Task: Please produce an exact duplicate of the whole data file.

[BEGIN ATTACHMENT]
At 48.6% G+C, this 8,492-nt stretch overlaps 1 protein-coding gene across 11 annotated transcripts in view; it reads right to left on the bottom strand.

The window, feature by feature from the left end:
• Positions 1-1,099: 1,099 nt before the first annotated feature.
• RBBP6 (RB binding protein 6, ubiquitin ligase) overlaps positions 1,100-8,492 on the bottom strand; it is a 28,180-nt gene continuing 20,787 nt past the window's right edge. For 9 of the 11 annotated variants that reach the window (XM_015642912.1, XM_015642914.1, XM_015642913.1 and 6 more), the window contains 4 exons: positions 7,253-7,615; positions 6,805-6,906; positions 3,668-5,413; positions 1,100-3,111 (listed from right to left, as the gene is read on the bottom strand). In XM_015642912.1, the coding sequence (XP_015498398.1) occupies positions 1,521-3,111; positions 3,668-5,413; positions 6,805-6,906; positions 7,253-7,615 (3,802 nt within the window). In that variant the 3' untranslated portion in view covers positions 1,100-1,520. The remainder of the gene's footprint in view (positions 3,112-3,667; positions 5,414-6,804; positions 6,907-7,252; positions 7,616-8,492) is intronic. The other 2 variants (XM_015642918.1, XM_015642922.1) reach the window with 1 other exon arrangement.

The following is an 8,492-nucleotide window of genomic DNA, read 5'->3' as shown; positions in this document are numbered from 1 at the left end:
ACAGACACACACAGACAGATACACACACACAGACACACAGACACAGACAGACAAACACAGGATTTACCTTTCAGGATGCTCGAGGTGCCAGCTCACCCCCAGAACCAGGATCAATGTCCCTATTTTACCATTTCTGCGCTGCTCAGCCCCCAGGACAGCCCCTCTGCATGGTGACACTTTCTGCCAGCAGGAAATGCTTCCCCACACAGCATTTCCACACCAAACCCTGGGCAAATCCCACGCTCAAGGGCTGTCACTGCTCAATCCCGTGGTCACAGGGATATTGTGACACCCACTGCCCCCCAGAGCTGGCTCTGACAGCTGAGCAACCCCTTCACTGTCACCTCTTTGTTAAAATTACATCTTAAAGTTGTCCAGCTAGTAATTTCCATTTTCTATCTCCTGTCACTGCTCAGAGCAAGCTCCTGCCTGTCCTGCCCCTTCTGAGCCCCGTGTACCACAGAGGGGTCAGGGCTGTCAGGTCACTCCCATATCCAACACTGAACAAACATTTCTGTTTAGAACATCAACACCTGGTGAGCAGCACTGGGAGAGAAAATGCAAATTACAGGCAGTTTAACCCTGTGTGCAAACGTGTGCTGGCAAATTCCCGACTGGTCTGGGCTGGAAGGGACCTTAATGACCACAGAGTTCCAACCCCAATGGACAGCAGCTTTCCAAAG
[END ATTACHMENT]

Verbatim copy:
At 48.6% G+C, this 8,492-nt stretch overlaps 1 protein-coding gene across 11 annotated transcripts in view; it reads right to left on the bottom strand.

The window, feature by feature from the left end:
• Positions 1-1,099: 1,099 nt before the first annotated feature.
• RBBP6 (RB binding protein 6, ubiquitin ligase) overlaps positions 1,100-8,492 on the bottom strand; it is a 28,180-nt gene continuing 20,787 nt past the window's right edge. For 9 of the 11 annotated variants that reach the window (XM_015642912.1, XM_015642914.1, XM_015642913.1 and 6 more), the window contains 4 exons: positions 7,253-7,615; positions 6,805-6,906; positions 3,668-5,413; positions 1,100-3,111 (listed from right to left, as the gene is read on the bottom strand). In XM_015642912.1, the coding sequence (XP_015498398.1) occupies positions 1,521-3,111; positions 3,668-5,413; positions 6,805-6,906; positions 7,253-7,615 (3,802 nt within the window). In that variant the 3' untranslated portion in view covers positions 1,100-1,520. The remainder of the gene's footprint in view (positions 3,112-3,667; positions 5,414-6,804; positions 6,907-7,252; positions 7,616-8,492) is intronic. The other 2 variants (XM_015642918.1, XM_015642922.1) reach the window with 1 other exon arrangement.

The following is an 8,492-nucleotide window of genomic DNA, read 5'->3' as shown; positions in this document are numbered from 1 at the left end:
ACAGACACACACAGACAGATACACACACACAGACACACAGACACAGACAGACAAACACAGGATTTACCTTTCAGGATGCTCGAGGTGCCAGCTCACCCCCAGAACCAGGATCAATGTCCCTATTTTACCATTTCTGCGCTGCTCAGCCCCCAGGACAGCCCCTCTGCATGGTGACACTTTCTGCCAGCAGGAAATGCTTCCCCACACAGCATTTCCACACCAAACCCTGGGCAAATCCCACGCTCAAGGGCTGTCACTGCTCAATCCCGTGGTCACAGGGATATTGTGACACCCACTGCCCCCCAGAGCTGGCTCTGACAGCTGAGCAACCCCTTCACTGTCACCTCTTTGTTAAAATTACATCTTAAAGTTGTCCAGCTAGTAATTTCCATTTTCTATCTCCTGTCACTGCTCAGAGCAAGCTCCTGCCTGTCCTGCCCCTTCTGAGCCCCGTGTACCACAGAGGGGTCAGGGCTGTCAGGTCACTCCCATATCCAACACTGAACAAACATTTCTGTTTAGAACATCAACACCTGGTGAGCAGCACTGGGAGAGAAAATGCAAATTACAGGCAGTTTAACCCTGTGTGCAAACGTGTGCTGGCAAATTCCCGACTGGTCTGGGCTGGAAGGGACCTTAATGACCACAGAGTTCCAACCCCAATGGACAGCAGCTTTCCAAAG